How Many People Died in the Holocaust?

Buchenwald Property

It is fairly well known that approximately six million Jews died at the hands of the government under Adolph Hitler in Germany and the countries it occupied between 1939 and 1945, before and during World War II. This is known as the Holocaust.

Perhaps less well known is that another five million died who belonged to such disparate groups as Catholics, Jehovah’s Witnesses, Gypsies, homosexuals, and those who were intellectually disabled and permanently confined to mental institutions.

I attended a lecture at the United States Holocaust Memorial Museum given by Hugh Gregory Gallagher, author of By Trust Betrayed: Patients, Physicians and the License to Kill in the Third Reich. In it, he describes the, first official, later unofficial, government policy in Germany during World War II to systematically empty out the mental institutions and kill the patients. There was such an outcry when the policy was first implemented that the government officially rescinded it. Instead, they transferred patients to hospitals that were no longer near their families, then killed them.

The policy was so ingrained in the hospitals that when an American doctor visited one of these hospitals after the war, he watched as a German doctor prepared to administer a lethal dose of drugs to one of the patients. He confronted the doctor, asking, “What are you doing?! The war is over. You can’t do that anymore.” The German doctor replied with the justification he had been given during the war. “They are a drain on society. We must eliminate them for the good of the rest of society.”

I asked Mr. Gallagher afterwards if, as he told us such chilling stories in the lecture, he didn’t have trouble reporting on such cold-blooded atrocities. He said that normally he does not as he feels it is important for everyone to understand what happened.

But, this time, he said, a woman in the front row had started quietly crying as soon as the outlines of his topic became clear, and tears ran silently down her cheeks throughout the entire lecture. He did not know if someone in her family might have qualified to be killed under this policy, as is likely. But, this little known chapter of the Holocaust touched her heart.

I visited the U.S. Holocaust Memorial Museum later and recommend it for anyone who wants to understand how even small acts that take away people’s rights can lead to horrifying results if left unchecked.

I was especially struck by a photograph of then General, later President, Dwight D. Eisenhower at one of the concentration camps shortly after the end of the war. Below the photograph was his quote,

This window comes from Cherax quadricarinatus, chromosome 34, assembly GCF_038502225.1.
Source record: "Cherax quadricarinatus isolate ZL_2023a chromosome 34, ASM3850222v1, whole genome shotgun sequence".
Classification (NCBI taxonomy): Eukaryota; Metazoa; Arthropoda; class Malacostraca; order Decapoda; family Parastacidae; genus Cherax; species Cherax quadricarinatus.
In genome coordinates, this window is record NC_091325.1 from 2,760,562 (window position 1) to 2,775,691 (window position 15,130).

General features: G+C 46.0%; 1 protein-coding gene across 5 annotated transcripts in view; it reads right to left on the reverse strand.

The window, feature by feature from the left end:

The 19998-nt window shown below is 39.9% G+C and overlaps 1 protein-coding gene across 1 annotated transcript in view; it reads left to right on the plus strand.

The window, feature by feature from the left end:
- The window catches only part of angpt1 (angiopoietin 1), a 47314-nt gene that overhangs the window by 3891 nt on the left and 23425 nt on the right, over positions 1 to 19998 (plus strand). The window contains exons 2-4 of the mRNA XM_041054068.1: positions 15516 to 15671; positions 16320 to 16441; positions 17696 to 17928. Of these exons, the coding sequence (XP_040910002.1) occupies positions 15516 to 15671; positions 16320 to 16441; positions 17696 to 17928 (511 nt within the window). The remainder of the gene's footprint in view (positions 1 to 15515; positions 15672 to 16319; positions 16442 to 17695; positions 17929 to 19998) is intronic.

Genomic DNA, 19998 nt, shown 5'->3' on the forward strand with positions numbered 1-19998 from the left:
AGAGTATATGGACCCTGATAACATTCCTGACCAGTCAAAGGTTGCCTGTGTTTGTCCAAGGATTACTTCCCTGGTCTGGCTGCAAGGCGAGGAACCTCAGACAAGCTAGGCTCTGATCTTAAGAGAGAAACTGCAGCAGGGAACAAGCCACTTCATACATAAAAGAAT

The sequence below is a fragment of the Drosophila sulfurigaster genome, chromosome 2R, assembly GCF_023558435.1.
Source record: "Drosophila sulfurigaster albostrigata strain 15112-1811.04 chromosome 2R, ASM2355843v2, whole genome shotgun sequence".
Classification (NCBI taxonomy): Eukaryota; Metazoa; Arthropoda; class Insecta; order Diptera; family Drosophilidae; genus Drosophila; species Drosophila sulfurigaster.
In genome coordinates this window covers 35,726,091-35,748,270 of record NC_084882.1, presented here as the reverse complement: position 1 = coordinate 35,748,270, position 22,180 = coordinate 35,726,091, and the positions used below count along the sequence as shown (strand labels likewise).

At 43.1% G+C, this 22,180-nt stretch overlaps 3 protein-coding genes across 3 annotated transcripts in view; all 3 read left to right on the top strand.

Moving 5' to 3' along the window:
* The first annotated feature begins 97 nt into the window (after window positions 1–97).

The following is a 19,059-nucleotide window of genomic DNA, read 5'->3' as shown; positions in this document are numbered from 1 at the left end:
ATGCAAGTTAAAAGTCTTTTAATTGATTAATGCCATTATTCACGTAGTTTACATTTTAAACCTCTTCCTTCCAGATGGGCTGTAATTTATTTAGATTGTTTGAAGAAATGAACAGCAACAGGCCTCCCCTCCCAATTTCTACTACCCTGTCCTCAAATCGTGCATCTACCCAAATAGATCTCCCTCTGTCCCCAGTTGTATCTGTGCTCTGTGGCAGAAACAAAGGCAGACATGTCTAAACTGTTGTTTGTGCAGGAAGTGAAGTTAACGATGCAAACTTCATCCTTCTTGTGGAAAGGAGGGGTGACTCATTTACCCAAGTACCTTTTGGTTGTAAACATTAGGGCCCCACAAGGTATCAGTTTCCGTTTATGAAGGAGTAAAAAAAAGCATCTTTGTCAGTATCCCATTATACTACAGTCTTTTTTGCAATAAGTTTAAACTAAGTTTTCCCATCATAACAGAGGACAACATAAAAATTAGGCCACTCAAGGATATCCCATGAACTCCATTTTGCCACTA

“I made the visit deliberately, in order to be in position to give first-hand evidence of these things if ever, in the future, there develops a tendency to charge these allegations merely to ‘propaganda.’”

In 1998, an eighth-grade teacher, at the request of her principal, started an after-school project to  teach tolerance to her students, who lived in a small town in Tennessee. When she told them about the Holocaust, they asked if they could collect six million things to represent those who perished. She said yes, as long as it was something related to the Holocaust.

Norwegians, to protest Nazi occupation, wore paperclips on their lapels during the war. The first paperclip was invented by a Norwegian. The students decided to collect six million paperclips.

Eleven million paperclips are now housed at the Children’s Holocaust Memorial near the students’ school in Tennessee to represent both the Jews and the others who were persecuted and killed as part of the Holocaust. They are in a rail car that had once been used to transport Jews to concentration camps. The students have now collected more than 30 million paperclips.

It is hard to imagine the scope of killing six million or eleven million people in the span of six years. What came to be known as The Paperclip Project attempts to do this.

What stories did your parents tell you about World War II? Although many knew of Germany’s policy, most did not know or understand the scope of it until after the war.

Did your parents tell you how they came to learn of this? Did they know people who were affected by it? Have you ever met someone with a number burned into their forearm, the mark of a survivor of the camps?

Please tell your stories in the comments below. We would love to hear them.

And, so would your grandchildren.

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